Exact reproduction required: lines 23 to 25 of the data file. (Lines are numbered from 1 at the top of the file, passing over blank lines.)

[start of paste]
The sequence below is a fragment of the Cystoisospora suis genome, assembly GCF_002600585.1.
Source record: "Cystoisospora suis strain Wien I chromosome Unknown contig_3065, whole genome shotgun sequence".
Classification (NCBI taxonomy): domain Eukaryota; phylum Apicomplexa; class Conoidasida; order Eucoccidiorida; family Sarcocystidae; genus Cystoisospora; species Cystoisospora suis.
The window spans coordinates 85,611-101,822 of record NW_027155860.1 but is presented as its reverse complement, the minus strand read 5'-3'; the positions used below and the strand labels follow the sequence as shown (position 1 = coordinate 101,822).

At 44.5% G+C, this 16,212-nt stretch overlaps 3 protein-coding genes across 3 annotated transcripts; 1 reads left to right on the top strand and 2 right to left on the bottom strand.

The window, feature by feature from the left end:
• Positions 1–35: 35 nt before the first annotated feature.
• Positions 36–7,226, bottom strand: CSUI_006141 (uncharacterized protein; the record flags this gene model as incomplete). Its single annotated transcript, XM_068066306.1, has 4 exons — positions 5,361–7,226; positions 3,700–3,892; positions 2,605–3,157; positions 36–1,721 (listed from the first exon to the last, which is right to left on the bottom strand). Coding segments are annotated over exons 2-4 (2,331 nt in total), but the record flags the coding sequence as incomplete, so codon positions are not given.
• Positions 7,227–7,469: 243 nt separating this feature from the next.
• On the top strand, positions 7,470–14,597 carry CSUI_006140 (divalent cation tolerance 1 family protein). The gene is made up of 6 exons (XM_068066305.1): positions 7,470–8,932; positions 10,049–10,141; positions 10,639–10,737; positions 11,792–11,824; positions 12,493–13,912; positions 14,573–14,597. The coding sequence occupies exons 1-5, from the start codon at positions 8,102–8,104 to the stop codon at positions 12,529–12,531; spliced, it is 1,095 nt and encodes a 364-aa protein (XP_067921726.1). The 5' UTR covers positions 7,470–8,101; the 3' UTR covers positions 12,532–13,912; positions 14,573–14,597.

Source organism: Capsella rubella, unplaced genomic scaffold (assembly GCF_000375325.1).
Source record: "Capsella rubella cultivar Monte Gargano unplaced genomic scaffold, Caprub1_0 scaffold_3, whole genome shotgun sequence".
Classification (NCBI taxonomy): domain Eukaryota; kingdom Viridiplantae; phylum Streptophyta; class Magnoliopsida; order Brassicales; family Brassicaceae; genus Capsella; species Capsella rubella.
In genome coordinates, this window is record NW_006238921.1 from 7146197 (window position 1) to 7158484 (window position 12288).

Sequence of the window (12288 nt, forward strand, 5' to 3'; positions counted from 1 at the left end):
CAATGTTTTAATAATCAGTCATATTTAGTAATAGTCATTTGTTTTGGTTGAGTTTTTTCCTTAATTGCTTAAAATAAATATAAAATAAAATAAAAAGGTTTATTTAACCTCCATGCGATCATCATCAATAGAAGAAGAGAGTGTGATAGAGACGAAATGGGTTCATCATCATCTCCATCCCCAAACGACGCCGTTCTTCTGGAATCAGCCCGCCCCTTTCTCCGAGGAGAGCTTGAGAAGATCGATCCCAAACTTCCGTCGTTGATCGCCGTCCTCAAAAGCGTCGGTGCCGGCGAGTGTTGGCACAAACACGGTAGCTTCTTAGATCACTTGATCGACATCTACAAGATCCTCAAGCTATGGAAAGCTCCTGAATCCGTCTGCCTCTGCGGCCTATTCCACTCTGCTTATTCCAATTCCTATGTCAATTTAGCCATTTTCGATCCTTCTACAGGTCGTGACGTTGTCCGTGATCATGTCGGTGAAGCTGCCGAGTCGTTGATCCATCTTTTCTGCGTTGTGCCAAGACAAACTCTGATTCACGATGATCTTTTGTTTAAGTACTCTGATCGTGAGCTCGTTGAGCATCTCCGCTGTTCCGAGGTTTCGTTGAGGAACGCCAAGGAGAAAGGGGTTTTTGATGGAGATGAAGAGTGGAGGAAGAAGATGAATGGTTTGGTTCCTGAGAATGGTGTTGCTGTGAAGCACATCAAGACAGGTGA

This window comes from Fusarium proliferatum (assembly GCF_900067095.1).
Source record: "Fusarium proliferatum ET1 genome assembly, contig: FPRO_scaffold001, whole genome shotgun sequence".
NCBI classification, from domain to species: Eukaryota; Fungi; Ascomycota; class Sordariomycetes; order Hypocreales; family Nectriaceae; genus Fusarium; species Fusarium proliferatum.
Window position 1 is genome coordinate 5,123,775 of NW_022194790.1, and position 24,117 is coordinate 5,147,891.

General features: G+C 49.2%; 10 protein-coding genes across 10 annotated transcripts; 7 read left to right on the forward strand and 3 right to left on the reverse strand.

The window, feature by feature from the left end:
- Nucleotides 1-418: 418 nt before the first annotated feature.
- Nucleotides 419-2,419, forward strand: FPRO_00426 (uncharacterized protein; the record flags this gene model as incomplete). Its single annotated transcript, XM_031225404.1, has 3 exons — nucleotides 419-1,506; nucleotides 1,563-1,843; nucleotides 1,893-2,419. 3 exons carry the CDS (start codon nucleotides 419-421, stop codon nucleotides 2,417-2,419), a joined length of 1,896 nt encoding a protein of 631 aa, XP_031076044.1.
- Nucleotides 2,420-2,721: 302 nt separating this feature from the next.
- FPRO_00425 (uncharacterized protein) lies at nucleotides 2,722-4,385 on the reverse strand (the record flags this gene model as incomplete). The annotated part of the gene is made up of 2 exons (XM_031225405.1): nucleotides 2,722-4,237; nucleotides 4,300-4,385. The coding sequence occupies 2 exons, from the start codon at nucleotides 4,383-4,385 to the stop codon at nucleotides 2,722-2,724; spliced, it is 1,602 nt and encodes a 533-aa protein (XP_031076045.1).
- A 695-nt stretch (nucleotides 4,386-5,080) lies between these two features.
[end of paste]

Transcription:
- Nucleotides 1-418: 418 nt before the first annotated feature.
- Nucleotides 419-2,419, forward strand: FPRO_00426 (uncharacterized protein; the record flags this gene model as incomplete). Its single annotated transcript, XM_031225404.1, has 3 exons — nucleotides 419-1,506; nucleotides 1,563-1,843; nucleotides 1,893-2,419. 3 exons carry the CDS (start codon nucleotides 419-421, stop codon nucleotides 2,417-2,419), a joined length of 1,896 nt encoding a protein of 631 aa, XP_031076044.1.
- Nucleotides 2,420-2,721: 302 nt separating this feature from the next.